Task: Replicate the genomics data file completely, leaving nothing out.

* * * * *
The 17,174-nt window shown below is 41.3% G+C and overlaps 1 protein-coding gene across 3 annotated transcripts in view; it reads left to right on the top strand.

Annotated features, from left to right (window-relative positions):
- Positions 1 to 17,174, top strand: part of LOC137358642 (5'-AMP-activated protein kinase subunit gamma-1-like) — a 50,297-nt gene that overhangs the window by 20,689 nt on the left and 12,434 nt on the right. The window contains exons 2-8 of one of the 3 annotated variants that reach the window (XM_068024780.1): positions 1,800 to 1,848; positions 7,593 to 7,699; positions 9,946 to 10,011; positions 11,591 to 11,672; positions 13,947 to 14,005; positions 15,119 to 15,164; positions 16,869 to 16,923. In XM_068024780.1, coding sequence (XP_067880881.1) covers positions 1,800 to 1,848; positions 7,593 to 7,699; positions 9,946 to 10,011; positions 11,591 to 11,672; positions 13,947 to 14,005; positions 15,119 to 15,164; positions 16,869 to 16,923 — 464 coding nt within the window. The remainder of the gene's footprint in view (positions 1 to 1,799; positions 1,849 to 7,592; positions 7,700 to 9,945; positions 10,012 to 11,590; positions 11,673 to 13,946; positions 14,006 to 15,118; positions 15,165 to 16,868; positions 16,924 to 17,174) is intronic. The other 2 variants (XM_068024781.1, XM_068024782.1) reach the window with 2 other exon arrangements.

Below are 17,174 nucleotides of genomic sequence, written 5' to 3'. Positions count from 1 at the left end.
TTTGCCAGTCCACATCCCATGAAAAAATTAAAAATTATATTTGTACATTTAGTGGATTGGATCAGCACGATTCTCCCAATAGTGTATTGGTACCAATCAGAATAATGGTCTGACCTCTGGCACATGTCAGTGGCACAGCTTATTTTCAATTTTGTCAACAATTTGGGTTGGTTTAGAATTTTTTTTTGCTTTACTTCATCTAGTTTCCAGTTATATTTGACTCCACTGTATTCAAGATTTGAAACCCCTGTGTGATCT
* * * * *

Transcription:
The 17,174-nt window shown below is 41.3% G+C and overlaps 1 protein-coding gene across 3 annotated transcripts in view; it reads left to right on the top strand.

Annotated features, from left to right (window-relative positions):
- Positions 1 to 17,174, top strand: part of LOC137358642 (5'-AMP-activated protein kinase subunit gamma-1-like) — a 50,297-nt gene that overhangs the window by 20,689 nt on the left and 12,434 nt on the right. The window contains exons 2-8 of one of the 3 annotated variants that reach the window (XM_068024780.1): positions 1,800 to 1,848; positions 7,593 to 7,699; positions 9,946 to 10,011; positions 11,591 to 11,672; positions 13,947 to 14,005; positions 15,119 to 15,164; positions 16,869 to 16,923. In XM_068024780.1, coding sequence (XP_067880881.1) covers positions 1,800 to 1,848; positions 7,593 to 7,699; positions 9,946 to 10,011; positions 11,591 to 11,672; positions 13,947 to 14,005; positions 15,119 to 15,164; positions 16,869 to 16,923 — 464 coding nt within the window. The remainder of the gene's footprint in view (positions 1 to 1,799; positions 1,849 to 7,592; positions 7,700 to 9,945; positions 10,012 to 11,590; positions 11,673 to 13,946; positions 14,006 to 15,118; positions 15,165 to 16,868; positions 16,924 to 17,174) is intronic. The other 2 variants (XM_068024781.1, XM_068024782.1) reach the window with 2 other exon arrangements.

Below are 17,174 nucleotides of genomic sequence, written 5' to 3'. Positions count from 1 at the left end.
TTTGCCAGTCCACATCCCATGAAAAAATTAAAAATTATATTTGTACATTTAGTGGATTGGATCAGCACGATTCTCCCAATAGTGTATTGGTACCAATCAGAATAATGGTCTGACCTCTGGCACATGTCAGTGGCACAGCTTATTTTCAATTTTGTCAACAATTTGGGTTGGTTTAGAATTTTTTTTTGCTTTACTTCATCTAGTTTCCAGTTATATTTGACTCCACTGTATTCAAGATTTGAAACCCCTGTGTGATCT